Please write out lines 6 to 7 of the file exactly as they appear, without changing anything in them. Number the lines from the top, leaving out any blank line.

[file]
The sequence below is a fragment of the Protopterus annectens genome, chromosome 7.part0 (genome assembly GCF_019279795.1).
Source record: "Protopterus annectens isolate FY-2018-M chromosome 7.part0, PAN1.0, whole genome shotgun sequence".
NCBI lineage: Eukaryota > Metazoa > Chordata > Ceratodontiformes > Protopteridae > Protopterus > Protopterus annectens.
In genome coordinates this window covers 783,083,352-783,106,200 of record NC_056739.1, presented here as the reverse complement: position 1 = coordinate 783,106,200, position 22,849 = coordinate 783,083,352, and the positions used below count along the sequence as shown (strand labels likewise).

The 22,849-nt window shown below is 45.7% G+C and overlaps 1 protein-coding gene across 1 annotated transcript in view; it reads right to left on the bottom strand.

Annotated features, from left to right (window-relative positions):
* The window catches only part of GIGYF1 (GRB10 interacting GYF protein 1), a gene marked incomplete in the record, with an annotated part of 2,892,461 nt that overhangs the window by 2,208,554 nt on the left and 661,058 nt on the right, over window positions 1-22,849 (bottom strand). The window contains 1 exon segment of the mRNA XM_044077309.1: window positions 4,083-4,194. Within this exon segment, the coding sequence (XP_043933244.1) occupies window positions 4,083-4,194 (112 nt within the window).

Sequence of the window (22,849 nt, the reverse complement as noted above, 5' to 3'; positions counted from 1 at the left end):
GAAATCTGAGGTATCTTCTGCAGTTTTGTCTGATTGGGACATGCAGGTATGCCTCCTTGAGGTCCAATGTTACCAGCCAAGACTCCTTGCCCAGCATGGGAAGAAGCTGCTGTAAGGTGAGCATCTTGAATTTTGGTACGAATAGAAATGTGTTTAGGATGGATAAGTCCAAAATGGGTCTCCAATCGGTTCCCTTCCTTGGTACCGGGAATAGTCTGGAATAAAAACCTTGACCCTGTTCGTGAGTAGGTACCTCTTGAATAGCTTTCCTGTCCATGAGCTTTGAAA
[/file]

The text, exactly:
Annotated features, from left to right (window-relative positions):
* The window catches only part of GIGYF1 (GRB10 interacting GYF protein 1), a gene marked incomplete in the record, with an annotated part of 2,892,461 nt that overhangs the window by 2,208,554 nt on the left and 661,058 nt on the right, over window positions 1-22,849 (bottom strand). The window contains 1 exon segment of the mRNA XM_044077309.1: window positions 4,083-4,194. Within this exon segment, the coding sequence (XP_043933244.1) occupies window positions 4,083-4,194 (112 nt within the window).